There are a variety of universities that offer environmental management masters programs, and several types of degrees may be available. Course lists and program objectives vary, so it is important to factor professional and personal aims into a search.
MEM: Master of Environmental Management
A Master of Environmental Management curriculum tends to draw coursework from both the natural and social sciences. Students often study at the intersection of science, management and policy to understand how to factor ecology into policy and business decisions.
MEM students might be required to take a series of courses in three major areas: (1) foundations, (2) electives, (3) capstone. Students might also have the option to enroll in a concentration.
- Environmental Policy Analysis
- Water Resource Science Management
- Ecosystem Conservation
- Sustainable Land Use
- Industrial Ecology and Green Design
Foundation coursework could cover topics such as economics, physical sciences, statistics, politics and conservation. At the same time, students could build leadership skills through courses in communication, finance and conflict resolution.
MSUS: Master of Sustainability
A Master of Science in Sustainability could help students think systematically about sustainability as it relates to the ecological, economic, social and business worlds.
The blend of topics, research and hands-on practice could help students develop a holistic grasp of the complex actions that lead to environmental problems. Students could build an ability to collaborate with multiple disciplines to identify and implement sustainable practices.
Curriculums could have students first take basic courses which could cover socio-ecological history, applied ecology, leadership and ethics. Along with key concepts, students could learn GPS mapping, statistics and how to perform a sustainability audit.
For instance, partner school, Pratt University might offer a class that discusses the sustainability indicators footprint. Students could learn how to use the Ecological Footprint Analysis. An EFA measures how much biologically productive land and water area an individual, a city, a country, or a region requires to produce the resources it consumes and to absorb the waste it regenerates.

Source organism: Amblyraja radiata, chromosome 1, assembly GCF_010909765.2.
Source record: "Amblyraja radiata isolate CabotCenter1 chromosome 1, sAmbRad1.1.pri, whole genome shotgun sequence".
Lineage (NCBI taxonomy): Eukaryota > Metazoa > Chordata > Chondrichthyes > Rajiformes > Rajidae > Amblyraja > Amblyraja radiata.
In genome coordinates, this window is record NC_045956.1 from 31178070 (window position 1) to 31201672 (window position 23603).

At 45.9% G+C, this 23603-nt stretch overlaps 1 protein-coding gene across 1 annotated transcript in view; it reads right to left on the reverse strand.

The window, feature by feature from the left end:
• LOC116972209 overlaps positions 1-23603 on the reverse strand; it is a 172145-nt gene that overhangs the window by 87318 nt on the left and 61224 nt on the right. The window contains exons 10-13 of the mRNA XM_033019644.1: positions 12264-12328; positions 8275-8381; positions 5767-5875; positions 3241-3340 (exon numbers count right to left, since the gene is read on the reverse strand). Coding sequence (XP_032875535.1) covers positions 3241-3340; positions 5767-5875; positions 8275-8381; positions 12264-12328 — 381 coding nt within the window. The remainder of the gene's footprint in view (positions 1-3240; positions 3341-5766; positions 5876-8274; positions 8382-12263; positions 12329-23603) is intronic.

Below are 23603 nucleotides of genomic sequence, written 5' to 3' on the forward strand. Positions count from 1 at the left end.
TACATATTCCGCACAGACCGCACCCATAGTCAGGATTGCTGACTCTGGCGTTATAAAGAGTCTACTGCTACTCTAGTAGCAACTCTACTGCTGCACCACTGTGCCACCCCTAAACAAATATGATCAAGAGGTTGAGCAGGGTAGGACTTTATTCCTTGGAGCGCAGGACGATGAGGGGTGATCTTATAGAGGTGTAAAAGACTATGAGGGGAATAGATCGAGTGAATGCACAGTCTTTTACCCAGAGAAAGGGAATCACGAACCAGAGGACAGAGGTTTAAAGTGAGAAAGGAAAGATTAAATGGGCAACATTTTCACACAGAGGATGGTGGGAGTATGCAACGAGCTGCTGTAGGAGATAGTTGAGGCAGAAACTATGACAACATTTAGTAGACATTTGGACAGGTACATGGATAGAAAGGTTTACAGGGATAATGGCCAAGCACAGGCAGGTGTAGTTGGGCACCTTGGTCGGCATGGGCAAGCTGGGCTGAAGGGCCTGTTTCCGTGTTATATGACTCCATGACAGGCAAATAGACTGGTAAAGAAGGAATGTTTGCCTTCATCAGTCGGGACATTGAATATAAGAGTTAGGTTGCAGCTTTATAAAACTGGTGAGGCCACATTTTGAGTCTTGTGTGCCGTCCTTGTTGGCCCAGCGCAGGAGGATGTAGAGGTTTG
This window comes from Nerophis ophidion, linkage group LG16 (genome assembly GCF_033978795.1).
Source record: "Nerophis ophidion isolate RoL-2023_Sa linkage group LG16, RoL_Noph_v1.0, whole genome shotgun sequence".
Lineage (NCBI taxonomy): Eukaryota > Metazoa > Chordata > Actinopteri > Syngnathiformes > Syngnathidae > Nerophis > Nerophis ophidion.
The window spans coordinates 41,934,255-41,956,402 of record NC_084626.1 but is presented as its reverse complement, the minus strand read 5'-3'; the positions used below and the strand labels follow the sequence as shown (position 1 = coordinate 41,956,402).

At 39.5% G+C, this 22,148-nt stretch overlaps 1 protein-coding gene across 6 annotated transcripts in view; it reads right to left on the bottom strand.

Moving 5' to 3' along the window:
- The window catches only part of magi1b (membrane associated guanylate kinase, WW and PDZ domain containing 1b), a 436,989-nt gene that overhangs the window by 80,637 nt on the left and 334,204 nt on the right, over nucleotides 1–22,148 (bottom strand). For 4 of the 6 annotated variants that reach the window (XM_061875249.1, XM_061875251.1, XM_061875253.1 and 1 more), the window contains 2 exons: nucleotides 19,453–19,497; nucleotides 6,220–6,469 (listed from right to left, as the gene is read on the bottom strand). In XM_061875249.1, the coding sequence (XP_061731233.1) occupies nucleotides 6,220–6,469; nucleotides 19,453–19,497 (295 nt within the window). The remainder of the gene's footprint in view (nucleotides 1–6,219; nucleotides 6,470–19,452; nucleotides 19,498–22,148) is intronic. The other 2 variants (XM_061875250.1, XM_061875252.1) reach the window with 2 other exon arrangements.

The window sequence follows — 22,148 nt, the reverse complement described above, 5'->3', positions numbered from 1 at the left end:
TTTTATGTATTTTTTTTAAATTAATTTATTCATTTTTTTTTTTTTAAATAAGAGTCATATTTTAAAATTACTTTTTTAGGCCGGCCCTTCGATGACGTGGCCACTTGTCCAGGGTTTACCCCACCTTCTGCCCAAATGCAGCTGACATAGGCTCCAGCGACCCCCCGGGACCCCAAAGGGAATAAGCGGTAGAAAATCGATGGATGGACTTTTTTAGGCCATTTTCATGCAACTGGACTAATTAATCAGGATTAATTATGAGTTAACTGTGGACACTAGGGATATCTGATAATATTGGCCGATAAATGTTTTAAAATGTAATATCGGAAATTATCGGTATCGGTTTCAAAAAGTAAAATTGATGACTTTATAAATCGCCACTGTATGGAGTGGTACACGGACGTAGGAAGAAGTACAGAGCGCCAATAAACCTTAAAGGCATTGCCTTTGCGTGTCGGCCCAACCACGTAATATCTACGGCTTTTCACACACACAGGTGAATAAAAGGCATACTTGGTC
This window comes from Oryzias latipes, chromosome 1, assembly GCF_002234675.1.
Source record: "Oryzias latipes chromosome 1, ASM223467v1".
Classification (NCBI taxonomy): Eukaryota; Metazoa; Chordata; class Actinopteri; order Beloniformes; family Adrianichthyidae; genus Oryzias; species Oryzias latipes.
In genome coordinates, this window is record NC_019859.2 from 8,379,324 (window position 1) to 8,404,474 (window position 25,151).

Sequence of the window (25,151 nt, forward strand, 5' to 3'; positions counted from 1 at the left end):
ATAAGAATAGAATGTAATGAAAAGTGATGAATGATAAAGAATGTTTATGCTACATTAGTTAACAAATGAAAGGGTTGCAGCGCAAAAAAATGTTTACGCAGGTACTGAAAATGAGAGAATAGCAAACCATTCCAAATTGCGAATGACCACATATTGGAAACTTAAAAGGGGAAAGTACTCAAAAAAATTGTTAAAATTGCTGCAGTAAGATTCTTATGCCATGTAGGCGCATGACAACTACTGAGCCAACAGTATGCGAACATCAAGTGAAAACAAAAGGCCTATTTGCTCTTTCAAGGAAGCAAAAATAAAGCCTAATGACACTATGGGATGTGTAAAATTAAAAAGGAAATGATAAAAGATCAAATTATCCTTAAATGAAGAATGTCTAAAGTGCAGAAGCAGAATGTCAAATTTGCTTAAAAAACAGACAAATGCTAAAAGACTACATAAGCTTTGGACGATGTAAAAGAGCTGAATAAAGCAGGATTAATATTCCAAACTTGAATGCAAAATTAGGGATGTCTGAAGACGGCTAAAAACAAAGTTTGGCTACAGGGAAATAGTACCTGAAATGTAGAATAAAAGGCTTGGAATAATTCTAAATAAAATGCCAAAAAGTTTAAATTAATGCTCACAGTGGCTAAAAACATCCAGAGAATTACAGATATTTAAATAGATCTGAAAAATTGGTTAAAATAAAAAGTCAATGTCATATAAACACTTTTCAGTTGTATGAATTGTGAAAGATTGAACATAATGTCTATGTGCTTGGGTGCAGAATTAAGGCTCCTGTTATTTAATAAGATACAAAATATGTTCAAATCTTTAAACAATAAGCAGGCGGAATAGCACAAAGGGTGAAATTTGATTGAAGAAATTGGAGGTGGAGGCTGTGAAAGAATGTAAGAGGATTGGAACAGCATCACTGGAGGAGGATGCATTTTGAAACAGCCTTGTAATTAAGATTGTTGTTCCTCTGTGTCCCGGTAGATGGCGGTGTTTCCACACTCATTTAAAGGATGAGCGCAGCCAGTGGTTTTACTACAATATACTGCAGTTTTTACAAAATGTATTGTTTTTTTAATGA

Electives could challenge students to thoroughly explore a specific aspect of sustainability. These course topics are different in each school, so make sure to read lists and program descriptions.
- Urban and Energy Systems
- Ecology and Resource Management
- Business and Innovation
- Food Systems
- Policy and Regulation
PSM: Professional Science Masters – Environmental Informatics
A Professional Science Masters degree in Environmental Informatics fuses science, technology and business courses. A relatively new type of degree, it is often designed for students who have a Bachelors degree in natural resources.
Curriculums could start students out with a class in GIS and GPS theory, then move onto required segments. A well-rounded business section could include topics such as accounting, organizational leadership, linear statistics and strategic marketing.
Core courses could blend internship experience with topics in environmental social policy, GIS programming and environmental statistics. A course in remote sensing could survey key concepts and techniques of image analysis for natural resources, geomorphology and Earth surface processes.
Electives might allow students to learn experimental design and applied statistics. Additional topics might draw from the ones listed below.
- Web-Based Database Systems
- GIS Project Management
- Data Mining
- Industrial Pollution Prevention Systems
Students at partner school, Tennessee Tech could also take a class in Energy Management Systems. The course is a case study that presents the student with the techniques, technologies, regulations, and strategies that define industrial pollution prevention.
MS: Energy Policy and Climate
A Master of Science in Energy Policy and Climate could address the challenges posed by climate change. Students could develop a firm grasp of climate change science as well as the impacts of climate change through time.
A diverse curriculum could enable students to build substantial expertise in energy law and policy making, as well as a basic sense of primary energy technologies such as fossil fuel-based systems and renewable energy options.
MS students might be required to take a series of compulsory courses and electives, then synthesize program content in a capstone project. Sample required topics could cover the following.
- Policy Analysis
- Energy and Climate Finance
- Energy Law and Policy